Sunday, December 27, 2009

Meeting the Divine

"Your soul is beautiful.
In order for your soul to become completely free,
it must meet with divinity."
--Courtesy Dahn Yoga

Hope Message

"I brought you today the flower of Tao.

"I give this flower to you.
Although there is only one flower, this is enough.

"When the moon shines upon the earth,
it is reflected in millions of lakes across the planet.
That is enough, also.
The lakes in your hearts and minds
will all reflect the beauty of this flower.

"I want you to receive this flower
not with your hands, but with your hearts.
If you receive it with your hearts,
then this one flower is plenty for all of us."

--Courtesy Dahn Yoga

Saturday, December 12, 2009

Remembering Jacques Cousteau and John Denver

I'm remembering the words to the song "Calypso" that John Denver wrote in honor of Jacques-Yves Cousteau, and how important both of them were during my formative years.

To sail on a dream on a crystal clear ocean,
to ride on the crest of a wild raging storm;
To work in the service of life and living,
in search of the answers of questions unknown;
To be part of the movement and part of the growing,
part of beginning to understand--
Aye Calypso the places you've been to,
the things that you've shown us,
the stories you tell.
Aye Calypso, I sing to your spirit,
the men who have served you so long and so well.
Like the dolphin who guides you, you bring us beside you
To light up the darkness and show us the way.
For though we are strangers in your silent world,
To live on the land we must learn from the sea
To be true as the tide and free as a wind swell,
Joyful and loving in letting it be.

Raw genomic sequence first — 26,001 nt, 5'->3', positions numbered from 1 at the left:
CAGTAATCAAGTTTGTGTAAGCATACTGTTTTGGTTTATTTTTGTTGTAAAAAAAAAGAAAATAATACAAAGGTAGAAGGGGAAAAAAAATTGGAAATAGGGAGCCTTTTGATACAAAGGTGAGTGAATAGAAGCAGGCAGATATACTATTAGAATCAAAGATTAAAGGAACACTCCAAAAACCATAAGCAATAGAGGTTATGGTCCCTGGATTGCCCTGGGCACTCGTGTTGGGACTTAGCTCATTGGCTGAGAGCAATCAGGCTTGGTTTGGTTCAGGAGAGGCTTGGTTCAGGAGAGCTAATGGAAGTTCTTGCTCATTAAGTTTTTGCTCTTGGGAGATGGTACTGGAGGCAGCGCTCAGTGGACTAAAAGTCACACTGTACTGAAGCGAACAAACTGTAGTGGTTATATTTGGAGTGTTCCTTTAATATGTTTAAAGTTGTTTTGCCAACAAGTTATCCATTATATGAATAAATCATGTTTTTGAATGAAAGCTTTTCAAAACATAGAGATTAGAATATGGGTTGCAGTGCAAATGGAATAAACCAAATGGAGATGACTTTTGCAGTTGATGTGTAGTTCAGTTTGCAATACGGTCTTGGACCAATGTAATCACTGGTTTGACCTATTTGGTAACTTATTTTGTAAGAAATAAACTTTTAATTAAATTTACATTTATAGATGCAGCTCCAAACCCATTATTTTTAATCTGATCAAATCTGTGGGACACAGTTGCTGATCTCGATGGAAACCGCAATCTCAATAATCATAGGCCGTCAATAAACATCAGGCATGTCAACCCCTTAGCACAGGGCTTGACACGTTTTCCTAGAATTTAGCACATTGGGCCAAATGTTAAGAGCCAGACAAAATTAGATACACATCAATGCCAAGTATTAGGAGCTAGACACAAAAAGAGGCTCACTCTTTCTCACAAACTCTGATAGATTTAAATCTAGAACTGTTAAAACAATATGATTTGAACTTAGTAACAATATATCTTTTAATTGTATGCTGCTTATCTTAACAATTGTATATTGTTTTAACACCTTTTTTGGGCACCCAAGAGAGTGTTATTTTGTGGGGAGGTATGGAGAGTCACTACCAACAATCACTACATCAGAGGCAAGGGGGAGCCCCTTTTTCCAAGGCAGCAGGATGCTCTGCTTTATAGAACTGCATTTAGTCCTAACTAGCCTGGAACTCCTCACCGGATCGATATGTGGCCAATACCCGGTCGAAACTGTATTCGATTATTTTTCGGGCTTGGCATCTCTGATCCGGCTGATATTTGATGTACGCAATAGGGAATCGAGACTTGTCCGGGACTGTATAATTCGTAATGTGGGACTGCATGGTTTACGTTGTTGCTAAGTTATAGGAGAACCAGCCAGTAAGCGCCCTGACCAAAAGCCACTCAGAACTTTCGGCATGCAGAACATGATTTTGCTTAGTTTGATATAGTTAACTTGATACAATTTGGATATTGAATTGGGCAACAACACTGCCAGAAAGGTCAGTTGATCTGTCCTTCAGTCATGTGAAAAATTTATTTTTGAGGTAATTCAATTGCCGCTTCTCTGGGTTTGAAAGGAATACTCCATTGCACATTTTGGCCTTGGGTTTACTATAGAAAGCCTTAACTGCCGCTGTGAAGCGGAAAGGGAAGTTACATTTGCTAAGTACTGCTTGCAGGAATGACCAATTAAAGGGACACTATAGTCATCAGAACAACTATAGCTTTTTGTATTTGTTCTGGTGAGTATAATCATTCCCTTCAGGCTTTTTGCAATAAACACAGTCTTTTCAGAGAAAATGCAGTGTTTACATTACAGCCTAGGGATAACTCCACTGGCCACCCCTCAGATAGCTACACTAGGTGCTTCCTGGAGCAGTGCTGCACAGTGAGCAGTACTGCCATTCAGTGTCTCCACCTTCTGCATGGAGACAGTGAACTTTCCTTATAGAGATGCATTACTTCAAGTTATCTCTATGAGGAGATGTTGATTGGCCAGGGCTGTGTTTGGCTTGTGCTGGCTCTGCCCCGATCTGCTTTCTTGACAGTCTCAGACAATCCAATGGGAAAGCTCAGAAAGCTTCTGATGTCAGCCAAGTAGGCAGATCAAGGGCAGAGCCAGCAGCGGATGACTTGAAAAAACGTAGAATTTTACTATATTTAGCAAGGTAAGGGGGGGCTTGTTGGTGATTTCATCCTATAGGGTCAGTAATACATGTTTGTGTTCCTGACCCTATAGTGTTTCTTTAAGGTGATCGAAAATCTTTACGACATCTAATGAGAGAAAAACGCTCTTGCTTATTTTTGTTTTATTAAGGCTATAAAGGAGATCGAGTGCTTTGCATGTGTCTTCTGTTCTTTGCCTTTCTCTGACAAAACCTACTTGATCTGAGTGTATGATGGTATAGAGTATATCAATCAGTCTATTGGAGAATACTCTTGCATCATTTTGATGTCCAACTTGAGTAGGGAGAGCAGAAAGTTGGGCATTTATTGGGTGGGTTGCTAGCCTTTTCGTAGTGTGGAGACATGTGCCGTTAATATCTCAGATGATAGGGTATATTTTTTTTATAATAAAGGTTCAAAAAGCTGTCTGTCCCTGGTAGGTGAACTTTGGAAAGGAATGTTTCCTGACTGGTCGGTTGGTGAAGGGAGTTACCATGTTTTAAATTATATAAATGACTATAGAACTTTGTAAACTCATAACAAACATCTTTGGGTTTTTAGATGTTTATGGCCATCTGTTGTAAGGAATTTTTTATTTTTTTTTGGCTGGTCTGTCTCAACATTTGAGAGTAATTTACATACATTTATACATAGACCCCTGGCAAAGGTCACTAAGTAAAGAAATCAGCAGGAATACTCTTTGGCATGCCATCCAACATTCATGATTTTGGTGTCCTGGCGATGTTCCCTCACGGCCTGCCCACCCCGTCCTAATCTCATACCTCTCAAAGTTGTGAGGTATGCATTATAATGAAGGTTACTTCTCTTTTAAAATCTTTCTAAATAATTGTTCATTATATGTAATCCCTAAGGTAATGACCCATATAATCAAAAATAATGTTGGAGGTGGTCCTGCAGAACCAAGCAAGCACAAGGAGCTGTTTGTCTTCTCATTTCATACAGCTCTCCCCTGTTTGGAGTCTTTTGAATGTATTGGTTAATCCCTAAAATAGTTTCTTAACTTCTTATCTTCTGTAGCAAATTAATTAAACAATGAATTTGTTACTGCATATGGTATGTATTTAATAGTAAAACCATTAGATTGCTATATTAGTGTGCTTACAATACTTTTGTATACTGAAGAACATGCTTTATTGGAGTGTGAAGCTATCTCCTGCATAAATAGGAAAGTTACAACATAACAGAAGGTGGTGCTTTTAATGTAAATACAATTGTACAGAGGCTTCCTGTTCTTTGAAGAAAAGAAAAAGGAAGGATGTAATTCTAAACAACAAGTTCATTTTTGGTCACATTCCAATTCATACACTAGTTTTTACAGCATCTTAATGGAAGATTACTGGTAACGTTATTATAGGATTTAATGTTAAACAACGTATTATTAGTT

Aye Calypso the places you've been to,
the things that you've shown us,
the stories you tell.
Aye Calypso, I sing to your spirit,
the men who have served you so long and so well.

Thank you, John Denver and Jacques Cousteau: you both had such a profound influence on me. It's about time I did something with all that you taught me....

Thursday, December 10, 2009

Embracing Hope

In the words of Sanjayan, a scientist with The Nature Conservancy, "we in the conservation movement have done a spectacular job of demoralizing and depressing people." Unfortunately, our focus on the difficulty, the immediacy, and the extent of the challenges confronting the world's environments this century has convinced too many people that "the world is doomed."

Of course, it's not only because Earth is resilient, but also because collectively, we human beings have the intelligence and wherewithal to make fundamental changes and accomplish great things. If we decide to do so.

What we need is Hope, a belief that what we do as individuals and as a species can make a big difference. Hope that we can find common purpose in ensuring that our Earth remains not simply habitable but also beautifully diverse and life-giving.

Without hope, we wallow in resignation, admitting helplessness without ever really daring to see what we might be capable of accomplishing.

So it becomes important to publicize the good news, to make people aware of what we have done to preserve a species, to protect a natural place, to discover ways to reduce our "carbon footprint" or our impact on nature.
This is my Christmas wish: that we embrace our full human potential, put aside our helpless attitudes, and empower ourselves with Hope. And this is my Christmas gift: I commit myself to focusing on the positive, to doing whatever I can to keep Hope alive among us.

It may take some time, but if we go forward with Hope, we really will be able to accomplish the "miraculous."

Here's the link to Sanjayan's interview with David Letterman on this topic: